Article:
Post # 17
- Wedding: March 2012 - Pelican Grand Beach Resort
I like to have a seating chart by table (not each seat) when I attend a wedding because it ensures I get to sit with more people I know that just my husband. In a free-for-all, unless your group of friends is exactly the size of a table and you rush in to lay claim first, you could easily be separated.
As a bride, I wanted a seating chart to make sure we didn’t need a single extra table on that floor. Part of it was space and cost, but also, I don’t like the look of half-empty tables. I also got to make sure that people I knew wouldn’t get along (say, for religious or political reasons or because they already know each other and don’t like each other) wouldn’t end up being forced to be at the same table.
I was at a wedding recently without a seating chart, and seriously, it was a disaster from a guest point-of-view. We were trying to squeeze extra chairs in a very small tables so we could be near friends, some families got separated. It was not a good thing.
Post # 18
- Wedding: July 2012 - Baltimore Museum of Industry
@nikkialys: Exactly. I have a girlfriend flying out to the wedding solo, and she’ll only know one other person there. I’m making sure she sits with that friend. Two former coworkers and their SO’s will be seated together.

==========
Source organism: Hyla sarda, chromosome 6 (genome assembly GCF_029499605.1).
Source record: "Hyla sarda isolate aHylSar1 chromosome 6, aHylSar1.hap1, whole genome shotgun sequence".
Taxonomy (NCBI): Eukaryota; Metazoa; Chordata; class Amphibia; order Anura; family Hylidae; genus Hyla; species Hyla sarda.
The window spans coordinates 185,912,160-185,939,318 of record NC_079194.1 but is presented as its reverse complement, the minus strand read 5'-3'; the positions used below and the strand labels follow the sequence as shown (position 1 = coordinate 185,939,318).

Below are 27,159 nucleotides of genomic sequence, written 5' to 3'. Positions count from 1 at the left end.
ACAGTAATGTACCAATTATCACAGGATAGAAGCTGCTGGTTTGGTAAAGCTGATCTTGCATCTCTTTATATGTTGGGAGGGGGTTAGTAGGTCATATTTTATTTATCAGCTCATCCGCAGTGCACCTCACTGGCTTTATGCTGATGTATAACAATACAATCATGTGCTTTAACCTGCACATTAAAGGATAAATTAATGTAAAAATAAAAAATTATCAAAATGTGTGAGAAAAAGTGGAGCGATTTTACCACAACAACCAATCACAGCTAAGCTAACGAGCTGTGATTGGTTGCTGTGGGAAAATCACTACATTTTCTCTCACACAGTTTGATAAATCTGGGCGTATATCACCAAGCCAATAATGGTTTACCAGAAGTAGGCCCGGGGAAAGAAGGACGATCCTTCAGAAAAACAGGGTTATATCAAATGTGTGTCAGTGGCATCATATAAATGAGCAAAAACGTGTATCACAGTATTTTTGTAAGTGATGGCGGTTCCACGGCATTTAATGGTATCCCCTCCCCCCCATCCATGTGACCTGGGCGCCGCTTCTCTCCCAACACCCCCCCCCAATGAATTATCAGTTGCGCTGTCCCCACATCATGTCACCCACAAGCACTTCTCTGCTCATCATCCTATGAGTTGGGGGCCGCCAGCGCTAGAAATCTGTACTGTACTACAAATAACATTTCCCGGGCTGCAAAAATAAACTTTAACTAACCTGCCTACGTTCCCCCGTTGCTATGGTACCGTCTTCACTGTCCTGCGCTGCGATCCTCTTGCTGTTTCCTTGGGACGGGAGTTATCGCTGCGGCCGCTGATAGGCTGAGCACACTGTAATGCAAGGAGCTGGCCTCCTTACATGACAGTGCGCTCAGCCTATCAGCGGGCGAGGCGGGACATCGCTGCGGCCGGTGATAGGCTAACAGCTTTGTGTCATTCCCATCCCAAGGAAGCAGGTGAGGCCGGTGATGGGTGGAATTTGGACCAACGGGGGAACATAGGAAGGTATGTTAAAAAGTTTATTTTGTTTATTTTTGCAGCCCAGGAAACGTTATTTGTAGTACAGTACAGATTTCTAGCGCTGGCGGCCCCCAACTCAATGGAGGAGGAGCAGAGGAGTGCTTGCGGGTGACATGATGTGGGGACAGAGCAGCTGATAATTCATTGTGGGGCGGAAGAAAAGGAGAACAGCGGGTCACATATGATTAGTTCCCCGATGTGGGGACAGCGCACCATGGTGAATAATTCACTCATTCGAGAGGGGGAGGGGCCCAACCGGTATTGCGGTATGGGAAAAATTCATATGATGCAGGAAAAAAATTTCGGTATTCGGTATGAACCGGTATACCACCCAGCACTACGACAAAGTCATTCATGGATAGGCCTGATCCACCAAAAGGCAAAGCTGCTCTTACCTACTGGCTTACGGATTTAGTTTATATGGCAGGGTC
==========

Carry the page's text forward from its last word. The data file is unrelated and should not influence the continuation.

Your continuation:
-Also- our chairs are a rental expense- so we’re only getting a few extra. I don’t want the scenario where your tables are unevenly filled.
Post # 19
my fiance and i went to a wedding last summer where we didn’t know many people. there were a few other friends from college that we knew, but that was it. there was no assigned seating, and six of us ended up sitting at a table meant for twelve or so. the table next to us had twenty people crowding around. instead of sitting in the clearly empty seats at our table, they took them without asking and stuffed themselves all at one small table. it was ridiculous. we looked like the smelly kids in class that no one wanted to sit near.
at that moment i knew that we would be assigning tables. people can figure out which seat to sit in, i hope. but the table numbers will be clearly posted 🙂
Post # 20
@Ronneykay: I agree with all the reasons PPs listed, and that’s why we’re having assigned tables. It’s a courtesy to guests to minimize awkward situations, mainly in larger weddings. In response to your last comment, I don’t think the issue is when there are the right number of seats available at one table and you just have to ask someone to move over a seat so you and SO can sit together – the problem is when there is 1 seat available at each table and you and SO can’t find seats together at the same table. A seating chart eliminates that issue for guests.
Post # 21
We had one… and it worked out great! We were able to keep people that hate eachother away from eachother and put people who liked eachother together. I also had a family of 4 say that they wouldn’t stay for the reception unless seating was assigned since they’ve been split up at other weddings before and it was really awkward for one kid to be here and the parents to be there and the other kid way over elsewhere.
Edit: we assigned tables, not specific seats. People can just figure it out at table level, lol
Post # 22
@Ronneykay: your welcome 😀
Post # 23
Yeah, remember junior high? That horrible feeling, when you’ve got your food…? That’s what I imagine people feel when the wedding they go to doesn’t have a seating plan. I plan to assign tables but not seats. They can handle that themselves!